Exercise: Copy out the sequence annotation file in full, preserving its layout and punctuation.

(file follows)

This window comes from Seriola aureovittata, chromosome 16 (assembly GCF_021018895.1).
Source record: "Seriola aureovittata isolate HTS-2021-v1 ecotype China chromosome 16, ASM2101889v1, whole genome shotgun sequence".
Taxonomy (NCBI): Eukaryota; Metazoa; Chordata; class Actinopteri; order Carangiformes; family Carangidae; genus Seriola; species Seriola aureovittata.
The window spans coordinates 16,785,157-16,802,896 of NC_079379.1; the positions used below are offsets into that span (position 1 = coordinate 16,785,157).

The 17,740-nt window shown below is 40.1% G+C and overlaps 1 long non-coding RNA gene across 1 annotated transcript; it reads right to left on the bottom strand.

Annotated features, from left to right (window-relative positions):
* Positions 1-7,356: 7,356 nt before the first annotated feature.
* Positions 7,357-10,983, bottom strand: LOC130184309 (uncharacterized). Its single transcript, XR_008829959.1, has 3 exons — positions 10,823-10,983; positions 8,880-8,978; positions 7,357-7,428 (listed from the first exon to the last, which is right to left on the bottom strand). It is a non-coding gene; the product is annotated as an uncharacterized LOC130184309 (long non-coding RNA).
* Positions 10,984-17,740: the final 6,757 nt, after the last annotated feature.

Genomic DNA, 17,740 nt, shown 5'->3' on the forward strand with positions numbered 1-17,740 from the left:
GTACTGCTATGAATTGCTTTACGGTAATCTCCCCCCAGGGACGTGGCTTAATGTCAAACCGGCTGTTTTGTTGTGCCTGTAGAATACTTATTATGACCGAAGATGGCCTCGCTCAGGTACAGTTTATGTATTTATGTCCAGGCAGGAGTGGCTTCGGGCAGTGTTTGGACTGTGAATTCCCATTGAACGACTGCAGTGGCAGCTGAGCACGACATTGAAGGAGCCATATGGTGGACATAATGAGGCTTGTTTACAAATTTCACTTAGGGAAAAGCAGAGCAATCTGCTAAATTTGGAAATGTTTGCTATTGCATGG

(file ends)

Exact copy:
This window comes from Seriola aureovittata, chromosome 16 (assembly GCF_021018895.1).
Source record: "Seriola aureovittata isolate HTS-2021-v1 ecotype China chromosome 16, ASM2101889v1, whole genome shotgun sequence".
Taxonomy (NCBI): Eukaryota; Metazoa; Chordata; class Actinopteri; order Carangiformes; family Carangidae; genus Seriola; species Seriola aureovittata.
The window spans coordinates 16,785,157-16,802,896 of NC_079379.1; the positions used below are offsets into that span (position 1 = coordinate 16,785,157).

The 17,740-nt window shown below is 40.1% G+C and overlaps 1 long non-coding RNA gene across 1 annotated transcript; it reads right to left on the bottom strand.

Annotated features, from left to right (window-relative positions):
* Positions 1-7,356: 7,356 nt before the first annotated feature.
* Positions 7,357-10,983, bottom strand: LOC130184309 (uncharacterized). Its single transcript, XR_008829959.1, has 3 exons — positions 10,823-10,983; positions 8,880-8,978; positions 7,357-7,428 (listed from the first exon to the last, which is right to left on the bottom strand). It is a non-coding gene; the product is annotated as an uncharacterized LOC130184309 (long non-coding RNA).
* Positions 10,984-17,740: the final 6,757 nt, after the last annotated feature.

Genomic DNA, 17,740 nt, shown 5'->3' on the forward strand with positions numbered 1-17,740 from the left:
GTACTGCTATGAATTGCTTTACGGTAATCTCCCCCCAGGGACGTGGCTTAATGTCAAACCGGCTGTTTTGTTGTGCCTGTAGAATACTTATTATGACCGAAGATGGCCTCGCTCAGGTACAGTTTATGTATTTATGTCCAGGCAGGAGTGGCTTCGGGCAGTGTTTGGACTGTGAATTCCCATTGAACGACTGCAGTGGCAGCTGAGCACGACATTGAAGGAGCCATATGGTGGACATAATGAGGCTTGTTTACAAATTTCACTTAGGGAAAAGCAGAGCAATCTGCTAAATTTGGAAATGTTTGCTATTGCATGG